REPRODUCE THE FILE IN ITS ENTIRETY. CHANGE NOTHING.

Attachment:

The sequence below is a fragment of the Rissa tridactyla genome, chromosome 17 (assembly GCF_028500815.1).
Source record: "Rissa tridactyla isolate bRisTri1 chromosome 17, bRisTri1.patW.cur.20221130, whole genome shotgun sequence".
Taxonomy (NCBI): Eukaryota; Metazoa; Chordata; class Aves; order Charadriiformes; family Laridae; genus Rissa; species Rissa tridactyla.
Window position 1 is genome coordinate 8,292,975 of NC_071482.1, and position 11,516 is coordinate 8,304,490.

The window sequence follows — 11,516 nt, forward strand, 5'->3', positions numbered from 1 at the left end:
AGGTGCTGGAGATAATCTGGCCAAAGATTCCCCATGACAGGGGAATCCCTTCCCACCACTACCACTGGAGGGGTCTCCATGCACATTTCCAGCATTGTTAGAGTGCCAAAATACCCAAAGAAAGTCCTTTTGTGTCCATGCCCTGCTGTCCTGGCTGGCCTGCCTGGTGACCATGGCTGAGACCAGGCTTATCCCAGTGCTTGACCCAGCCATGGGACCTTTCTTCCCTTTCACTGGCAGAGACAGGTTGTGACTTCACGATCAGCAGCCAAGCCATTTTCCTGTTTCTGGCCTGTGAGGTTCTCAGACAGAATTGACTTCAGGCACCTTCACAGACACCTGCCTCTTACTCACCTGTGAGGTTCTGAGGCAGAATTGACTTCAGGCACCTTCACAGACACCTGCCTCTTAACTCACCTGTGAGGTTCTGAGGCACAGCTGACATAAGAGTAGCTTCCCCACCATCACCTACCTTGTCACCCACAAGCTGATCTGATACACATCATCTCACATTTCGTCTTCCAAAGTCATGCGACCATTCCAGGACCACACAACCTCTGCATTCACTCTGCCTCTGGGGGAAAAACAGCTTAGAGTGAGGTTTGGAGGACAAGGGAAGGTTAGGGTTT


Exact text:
The sequence below is a fragment of the Rissa tridactyla genome, chromosome 17 (assembly GCF_028500815.1).
Source record: "Rissa tridactyla isolate bRisTri1 chromosome 17, bRisTri1.patW.cur.20221130, whole genome shotgun sequence".
Taxonomy (NCBI): Eukaryota; Metazoa; Chordata; class Aves; order Charadriiformes; family Laridae; genus Rissa; species Rissa tridactyla.
Window position 1 is genome coordinate 8,292,975 of NC_071482.1, and position 11,516 is coordinate 8,304,490.

The window sequence follows — 11,516 nt, forward strand, 5'->3', positions numbered from 1 at the left end:
AGGTGCTGGAGATAATCTGGCCAAAGATTCCCCATGACAGGGGAATCCCTTCCCACCACTACCACTGGAGGGGTCTCCATGCACATTTCCAGCATTGTTAGAGTGCCAAAATACCCAAAGAAAGTCCTTTTGTGTCCATGCCCTGCTGTCCTGGCTGGCCTGCCTGGTGACCATGGCTGAGACCAGGCTTATCCCAGTGCTTGACCCAGCCATGGGACCTTTCTTCCCTTTCACTGGCAGAGACAGGTTGTGACTTCACGATCAGCAGCCAAGCCATTTTCCTGTTTCTGGCCTGTGAGGTTCTCAGACAGAATTGACTTCAGGCACCTTCACAGACACCTGCCTCTTACTCACCTGTGAGGTTCTGAGGCAGAATTGACTTCAGGCACCTTCACAGACACCTGCCTCTTAACTCACCTGTGAGGTTCTGAGGCACAGCTGACATAAGAGTAGCTTCCCCACCATCACCTACCTTGTCACCCACAAGCTGATCTGATACACATCATCTCACATTTCGTCTTCCAAAGTCATGCGACCATTCCAGGACCACACAACCTCTGCATTCACTCTGCCTCTGGGGGAAAAACAGCTTAGAGTGAGGTTTGGAGGACAAGGGAAGGTTAGGGTTT